Businesses, civic organizations, universities, religious institutions, learned societies, professional associations, local and state governments, and many other groups and institutions are also celebrating the completion of their 2026 Pledges of Allegiance—to America’s highest ideals. Over the past five years, beginning in 2021, they have made commitments to achieve specific, measurable goals by 2026.

Worker councils and worker centers have sprung up in businesses and counties across the country, concentrating the power of labor to work with (and, if necessary, against) management to protect the interests of workers. They grew out of worker health councils to protect worker interests during the COVID-19 pandemic.

The Family Security Act, providing every family with a budget for paid family leave to meet whatever care needs may arise, and the Universal Childcare Act have jump-started the core care economy. Millions of jobs have been created and upgraded in the “care plus” or performance economy: counselors, coaches, advisers, mentors, tutors, trainers, navigators, community health and care workers, and many others.

One form of reparations for centuries of slavery, oppression, and discrimination against Black Americans in particular and other communities of color is the new availability of large pools of capital to local entrepreneurs across the country. These funds will be disbursed to everyone, but with a specific focus on people of color and women, particularly women of color, who want to expand or retrofit existing businesses or create new ones.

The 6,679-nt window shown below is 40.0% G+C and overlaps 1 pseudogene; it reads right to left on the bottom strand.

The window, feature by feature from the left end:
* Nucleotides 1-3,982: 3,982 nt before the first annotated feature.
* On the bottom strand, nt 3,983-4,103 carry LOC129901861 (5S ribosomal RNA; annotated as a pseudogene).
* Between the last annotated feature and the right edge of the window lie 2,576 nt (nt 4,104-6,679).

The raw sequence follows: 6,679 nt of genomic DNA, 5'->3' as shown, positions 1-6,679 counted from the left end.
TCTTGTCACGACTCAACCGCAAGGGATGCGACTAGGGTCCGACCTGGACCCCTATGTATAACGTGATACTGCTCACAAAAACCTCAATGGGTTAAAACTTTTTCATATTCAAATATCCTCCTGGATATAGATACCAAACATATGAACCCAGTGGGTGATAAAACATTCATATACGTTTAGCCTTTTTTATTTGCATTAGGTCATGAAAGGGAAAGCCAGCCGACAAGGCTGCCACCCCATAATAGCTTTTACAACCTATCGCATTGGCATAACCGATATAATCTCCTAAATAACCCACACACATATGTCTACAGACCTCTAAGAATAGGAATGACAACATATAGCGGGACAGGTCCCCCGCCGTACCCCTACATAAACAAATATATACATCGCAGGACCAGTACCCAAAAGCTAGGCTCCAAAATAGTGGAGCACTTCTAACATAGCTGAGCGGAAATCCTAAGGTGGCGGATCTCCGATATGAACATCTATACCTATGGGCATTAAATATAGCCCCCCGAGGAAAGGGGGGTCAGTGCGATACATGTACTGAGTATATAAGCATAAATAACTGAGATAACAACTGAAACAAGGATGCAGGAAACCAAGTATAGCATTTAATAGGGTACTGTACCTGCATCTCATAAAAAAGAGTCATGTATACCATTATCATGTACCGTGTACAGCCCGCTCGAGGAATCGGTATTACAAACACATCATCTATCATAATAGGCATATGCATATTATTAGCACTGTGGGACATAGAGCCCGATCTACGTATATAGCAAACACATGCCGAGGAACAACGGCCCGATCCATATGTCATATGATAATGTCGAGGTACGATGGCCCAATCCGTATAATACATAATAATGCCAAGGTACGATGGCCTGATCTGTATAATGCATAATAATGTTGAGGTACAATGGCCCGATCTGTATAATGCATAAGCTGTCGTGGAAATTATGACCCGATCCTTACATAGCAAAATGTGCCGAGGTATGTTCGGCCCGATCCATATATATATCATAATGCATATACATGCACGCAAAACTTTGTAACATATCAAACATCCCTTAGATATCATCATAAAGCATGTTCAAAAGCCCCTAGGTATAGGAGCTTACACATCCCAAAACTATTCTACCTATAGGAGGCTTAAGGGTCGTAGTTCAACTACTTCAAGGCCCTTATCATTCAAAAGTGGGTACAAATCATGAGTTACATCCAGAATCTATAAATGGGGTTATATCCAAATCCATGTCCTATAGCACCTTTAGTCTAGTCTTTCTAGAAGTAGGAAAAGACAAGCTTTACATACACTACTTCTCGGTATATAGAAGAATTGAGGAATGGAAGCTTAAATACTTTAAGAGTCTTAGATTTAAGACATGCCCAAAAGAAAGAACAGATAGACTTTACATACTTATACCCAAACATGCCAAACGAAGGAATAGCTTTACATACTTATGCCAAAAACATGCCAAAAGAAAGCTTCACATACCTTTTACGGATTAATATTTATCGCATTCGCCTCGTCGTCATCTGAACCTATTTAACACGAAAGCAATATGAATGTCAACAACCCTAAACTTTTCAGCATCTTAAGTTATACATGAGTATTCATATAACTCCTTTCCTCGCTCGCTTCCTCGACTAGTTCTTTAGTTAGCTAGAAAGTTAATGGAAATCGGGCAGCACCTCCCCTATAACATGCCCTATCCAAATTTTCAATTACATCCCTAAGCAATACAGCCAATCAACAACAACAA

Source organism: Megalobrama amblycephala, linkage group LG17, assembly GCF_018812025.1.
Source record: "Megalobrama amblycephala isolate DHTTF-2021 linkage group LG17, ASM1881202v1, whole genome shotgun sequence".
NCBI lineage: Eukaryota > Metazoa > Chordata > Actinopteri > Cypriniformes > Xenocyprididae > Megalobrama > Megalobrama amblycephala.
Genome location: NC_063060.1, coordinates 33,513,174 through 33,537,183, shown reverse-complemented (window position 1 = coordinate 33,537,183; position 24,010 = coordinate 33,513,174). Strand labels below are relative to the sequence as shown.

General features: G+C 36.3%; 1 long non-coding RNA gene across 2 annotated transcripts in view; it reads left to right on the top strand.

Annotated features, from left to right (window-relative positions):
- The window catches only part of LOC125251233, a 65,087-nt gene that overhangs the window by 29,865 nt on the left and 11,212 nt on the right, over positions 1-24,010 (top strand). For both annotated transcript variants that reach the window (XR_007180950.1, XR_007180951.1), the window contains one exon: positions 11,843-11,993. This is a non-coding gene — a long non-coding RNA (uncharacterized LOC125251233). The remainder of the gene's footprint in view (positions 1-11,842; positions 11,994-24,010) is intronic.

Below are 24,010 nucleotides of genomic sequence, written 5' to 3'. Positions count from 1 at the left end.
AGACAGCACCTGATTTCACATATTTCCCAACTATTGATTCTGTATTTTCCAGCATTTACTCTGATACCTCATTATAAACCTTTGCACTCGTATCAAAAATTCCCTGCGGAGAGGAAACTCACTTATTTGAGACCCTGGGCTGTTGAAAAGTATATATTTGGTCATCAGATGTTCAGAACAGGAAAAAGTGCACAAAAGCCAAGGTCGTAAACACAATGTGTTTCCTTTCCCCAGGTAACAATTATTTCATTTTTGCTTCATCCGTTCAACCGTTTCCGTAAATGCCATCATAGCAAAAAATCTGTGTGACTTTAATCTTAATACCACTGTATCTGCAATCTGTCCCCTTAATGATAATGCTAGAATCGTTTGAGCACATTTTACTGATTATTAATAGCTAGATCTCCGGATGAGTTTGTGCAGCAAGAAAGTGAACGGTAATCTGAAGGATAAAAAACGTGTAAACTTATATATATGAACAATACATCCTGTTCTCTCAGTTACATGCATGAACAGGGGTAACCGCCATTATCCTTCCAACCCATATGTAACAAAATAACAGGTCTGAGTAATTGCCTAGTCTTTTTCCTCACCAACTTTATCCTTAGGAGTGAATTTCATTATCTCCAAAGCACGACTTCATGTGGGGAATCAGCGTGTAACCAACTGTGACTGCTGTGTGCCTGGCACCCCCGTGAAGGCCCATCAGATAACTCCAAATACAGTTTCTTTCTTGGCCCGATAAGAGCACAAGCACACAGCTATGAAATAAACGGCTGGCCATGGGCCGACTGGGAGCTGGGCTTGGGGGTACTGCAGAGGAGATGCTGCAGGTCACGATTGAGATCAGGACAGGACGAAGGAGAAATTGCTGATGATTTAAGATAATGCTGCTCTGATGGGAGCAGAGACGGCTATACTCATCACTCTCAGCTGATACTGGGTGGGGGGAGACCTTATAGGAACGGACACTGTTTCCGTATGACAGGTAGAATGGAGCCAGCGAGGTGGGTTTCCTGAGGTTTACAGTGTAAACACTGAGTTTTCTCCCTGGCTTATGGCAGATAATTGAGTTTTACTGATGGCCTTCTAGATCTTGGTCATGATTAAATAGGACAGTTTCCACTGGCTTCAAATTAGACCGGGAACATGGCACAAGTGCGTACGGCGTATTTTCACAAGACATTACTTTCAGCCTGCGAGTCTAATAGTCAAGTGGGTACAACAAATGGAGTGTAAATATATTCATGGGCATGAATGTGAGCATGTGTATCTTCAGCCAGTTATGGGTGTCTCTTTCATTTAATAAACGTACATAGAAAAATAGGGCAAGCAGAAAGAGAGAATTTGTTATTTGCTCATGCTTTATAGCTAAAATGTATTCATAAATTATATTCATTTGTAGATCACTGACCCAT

Many other things have stayed the same, or been mixed and remixed in ways that cast them in a new light. A five-year conversation about national songs and symbols, monuments and rituals, has taken many taboos off the table but has also reaffirmed deep commitments to the anthem, the flag, and other emblems of unity for a plurality nation. Painters, poets, composers, musicians, photographers, videographers, filmmakers, quilt-makers, sculptors, virtual reality coders, and artists of many other descriptions have come together in 2026 competitions, expositions, installations, festivals, and virtual events. That is one telling of 2026.

What is yours?

What is a dream we have not dared to yet dream, but you want to see be made real?

What will be our new narrative for our country?

Who will be included in the “we, the people”?

If you could find a new strand of possibility with our fellow

citizens, what would those strands be?

How would you weave them together?

How would you begin, starting this very moment?

I know how I would end. It’s 2026. Throughout the year, the nation’s first woman president presides over solemn ceremonies of reckoning, joyful celebrations of renewal, and competitions to imagine what the next fifty or 250 years will bring. In her speeches, she always makes sure to thank her sisters across the land. She thanks them for marching, lobbying, legislating, pushing, problem solving, and acting in every way they could think of. She thanks them for keeping the faith, for believing that change could and would come.

She reflects and represents a new America, a founded and re-founded America with a vision of universal and equal liberty, justice, democracy, prosperity, and security for the next 250 years. She can foresee that the presidential elections of 2028, 2032, 2036, and every four years thereafter will bring a steady progression of “firsts,” until all Americans can imagine that they can grow up to be president, or anything else they want to be. Until America is not the country that must be, but the country that is.